For more see: 'Flight risk' employees involved in 60% of insider cybersecurity incidents

CXOs are the weakest link in mobile device security
7 of 12 MobileIron

CXOs are the weakest link in mobile device security

A new study by MobileIron reveals that C-level executives feel frustrated by mobile security protocols and often request to bypass them. The study shows that over two-thirds (68%) of C-level executives believe IT security compromises their personal privacy, and over three in five (62%) say security limits the usability of their devices. One in six (16%) have requested to bypass one of the organisation's security protocols over five times. 

For more see: CXOs are the weakest link in mobile device security and most likely to suffer cyber attacks

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8 of 12 IBM

Diversity in AI improves, but has further to go

Ninety-one percent of AI professionals say increased diversity is having a positive impact on AI technology, but opinions vary based on country as well as gender, according to an IBM study. The research says 85% of global AI professionals believe the industry has become more diverse in recent years. Most respondents say that diversity has had a positive impact on AI technology. The poll covers a sample of 3,221 AI professionals in US, Canada, India, and Europe.

For more see: Diversity in AI improves, but has further to go, according to IBM survey

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9 of 12 Salesforce

Adoption of AI in marketing has tripled from 2018 to 2020

A winning digital marketing strategy includes artificial intelligence (AI), according to the "State of Marketing" report from Salesforce. A whopping 84% of marketers report using AI - up from 29% in 2018. As many as 70% of high-performing marketing organisations have a fully defined AI strategy. 

For more see: State of Marketing 2020: Innovation is top priority with 186% increase in AI adoption since 2018 

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10 of 12 Threekit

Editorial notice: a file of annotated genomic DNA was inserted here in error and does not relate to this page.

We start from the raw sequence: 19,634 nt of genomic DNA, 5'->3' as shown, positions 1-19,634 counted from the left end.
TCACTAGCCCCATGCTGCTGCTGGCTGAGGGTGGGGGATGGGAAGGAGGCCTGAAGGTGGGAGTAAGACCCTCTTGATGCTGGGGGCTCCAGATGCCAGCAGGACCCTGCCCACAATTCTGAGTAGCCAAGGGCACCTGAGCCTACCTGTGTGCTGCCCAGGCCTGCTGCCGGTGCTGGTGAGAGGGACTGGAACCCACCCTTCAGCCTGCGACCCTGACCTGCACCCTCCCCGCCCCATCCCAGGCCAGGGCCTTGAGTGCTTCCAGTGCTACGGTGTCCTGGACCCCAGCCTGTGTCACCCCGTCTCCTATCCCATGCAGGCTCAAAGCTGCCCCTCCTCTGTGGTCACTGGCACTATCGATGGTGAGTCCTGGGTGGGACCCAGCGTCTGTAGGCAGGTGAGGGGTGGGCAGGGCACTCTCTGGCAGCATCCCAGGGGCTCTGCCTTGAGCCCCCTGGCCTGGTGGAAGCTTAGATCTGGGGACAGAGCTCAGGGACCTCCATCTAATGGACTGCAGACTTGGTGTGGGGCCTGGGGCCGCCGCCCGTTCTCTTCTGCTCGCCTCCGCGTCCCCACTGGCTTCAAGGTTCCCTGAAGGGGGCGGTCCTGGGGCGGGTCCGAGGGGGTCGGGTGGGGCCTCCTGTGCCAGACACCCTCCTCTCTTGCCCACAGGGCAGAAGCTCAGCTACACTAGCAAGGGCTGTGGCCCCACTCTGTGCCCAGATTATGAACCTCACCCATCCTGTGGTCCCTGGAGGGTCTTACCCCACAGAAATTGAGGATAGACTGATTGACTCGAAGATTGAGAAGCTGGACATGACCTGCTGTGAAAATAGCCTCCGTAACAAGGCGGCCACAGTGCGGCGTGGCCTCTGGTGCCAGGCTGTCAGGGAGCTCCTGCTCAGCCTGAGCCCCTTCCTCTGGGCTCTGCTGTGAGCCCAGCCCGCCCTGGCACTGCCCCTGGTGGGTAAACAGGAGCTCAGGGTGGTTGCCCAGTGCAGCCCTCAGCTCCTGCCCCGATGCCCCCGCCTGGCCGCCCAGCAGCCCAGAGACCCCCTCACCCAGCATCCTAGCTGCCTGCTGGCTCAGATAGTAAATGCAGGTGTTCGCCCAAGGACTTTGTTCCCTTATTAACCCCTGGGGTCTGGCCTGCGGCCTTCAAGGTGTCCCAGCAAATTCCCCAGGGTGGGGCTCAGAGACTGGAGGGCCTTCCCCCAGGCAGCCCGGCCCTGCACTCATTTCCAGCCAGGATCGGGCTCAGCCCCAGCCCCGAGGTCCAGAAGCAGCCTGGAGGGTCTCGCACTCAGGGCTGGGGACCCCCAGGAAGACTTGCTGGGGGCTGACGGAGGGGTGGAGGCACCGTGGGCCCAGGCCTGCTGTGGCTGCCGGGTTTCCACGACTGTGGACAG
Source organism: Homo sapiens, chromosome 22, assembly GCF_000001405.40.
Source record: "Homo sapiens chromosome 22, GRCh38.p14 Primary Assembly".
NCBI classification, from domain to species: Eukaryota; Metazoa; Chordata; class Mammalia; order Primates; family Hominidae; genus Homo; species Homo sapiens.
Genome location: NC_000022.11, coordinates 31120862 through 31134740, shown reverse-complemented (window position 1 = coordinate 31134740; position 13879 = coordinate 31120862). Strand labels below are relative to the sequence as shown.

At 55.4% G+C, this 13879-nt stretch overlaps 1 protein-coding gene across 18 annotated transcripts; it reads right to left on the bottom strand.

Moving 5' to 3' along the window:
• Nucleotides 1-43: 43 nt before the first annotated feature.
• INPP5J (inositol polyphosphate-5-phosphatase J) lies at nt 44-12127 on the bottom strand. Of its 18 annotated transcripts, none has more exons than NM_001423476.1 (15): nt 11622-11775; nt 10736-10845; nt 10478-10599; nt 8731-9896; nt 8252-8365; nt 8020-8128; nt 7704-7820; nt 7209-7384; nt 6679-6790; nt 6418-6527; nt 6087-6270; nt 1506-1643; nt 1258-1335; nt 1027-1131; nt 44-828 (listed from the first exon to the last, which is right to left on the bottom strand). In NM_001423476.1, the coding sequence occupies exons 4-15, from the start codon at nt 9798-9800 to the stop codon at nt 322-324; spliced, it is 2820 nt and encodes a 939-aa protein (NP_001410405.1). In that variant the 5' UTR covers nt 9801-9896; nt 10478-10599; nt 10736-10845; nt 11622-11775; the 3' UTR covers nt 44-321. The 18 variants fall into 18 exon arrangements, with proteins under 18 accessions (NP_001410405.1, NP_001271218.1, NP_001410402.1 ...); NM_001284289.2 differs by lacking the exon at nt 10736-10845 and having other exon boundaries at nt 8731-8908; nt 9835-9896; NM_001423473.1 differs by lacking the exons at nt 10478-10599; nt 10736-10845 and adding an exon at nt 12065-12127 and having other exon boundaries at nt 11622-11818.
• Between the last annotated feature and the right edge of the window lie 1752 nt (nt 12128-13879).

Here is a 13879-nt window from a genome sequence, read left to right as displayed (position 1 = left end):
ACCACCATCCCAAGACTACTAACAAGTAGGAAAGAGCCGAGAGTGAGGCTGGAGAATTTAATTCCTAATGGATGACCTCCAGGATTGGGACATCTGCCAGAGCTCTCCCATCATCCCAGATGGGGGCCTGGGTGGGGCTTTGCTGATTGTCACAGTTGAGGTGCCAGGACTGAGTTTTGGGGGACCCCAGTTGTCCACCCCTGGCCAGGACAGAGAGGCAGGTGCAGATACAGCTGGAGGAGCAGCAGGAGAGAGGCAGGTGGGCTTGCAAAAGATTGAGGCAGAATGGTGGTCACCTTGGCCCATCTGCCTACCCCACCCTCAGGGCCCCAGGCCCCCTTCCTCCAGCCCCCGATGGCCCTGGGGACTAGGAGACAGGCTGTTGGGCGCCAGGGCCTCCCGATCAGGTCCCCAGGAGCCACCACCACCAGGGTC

Augmented reality and 3D will accelerate adoption of e-commerce

Visual e-commerce, a combination of augmented reality and 3D rendering will improve the user experience this year, according to research from visualization-platform specialist Threekit. COVID-19 has boosted the perceived value of the technology. With retail stores closed, the only option available has been e-commerce. Threekit has seen forward-thinking companies accelerate their pipeline to offer digital alternatives to shopping in-store in order to meet consumers' growing dependency on e-commerce.

For more see: Augmented reality and 3D will accelerate adoption of e-commerce

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11 of 12 Wayfair

E-commerce surge for home goods due to COVID-19

Wayfair's first quarter revenue jumped nearly 20% as customers used the online furniture retailer to equip home offices and buy home goods amid the COVID-19 pandemic. The company's logistic and supply chain held up well as rival brick-and-mortar retailers were shut down. In the first quarter, Wayfair said revenue was $2.3 billion, up $385.2 million and 19.8% from a year ago. Active customers for the direct retail business hit 21.1 million as of March 31.

For more see: Wayfair's Q1 shines as it hits 21.1 million active customers as e-commerce surges for home goods

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12 of 12 Logitech

Logitech benefits from webcam, video collaboration demand boom

If you were trying to get a new webcam in recent weeks, you know that supply was tight - and now we have proof that webcam sales were off the charts via Logitech earnings. Logitech reported fourth quarter sales of $709 million, up 14% from a year ago, with net income of $214 million, or $1.26 a share. What really catches the eye is how the move to home offices bolstered Logitech. Webcam sales were up 32% in the fourth quarter. Video collaboration sales in the fourth quarter were up 60% and keyboard sales were up 13%.

For more see: Logitech benefits from webcam, video collaboration demand boom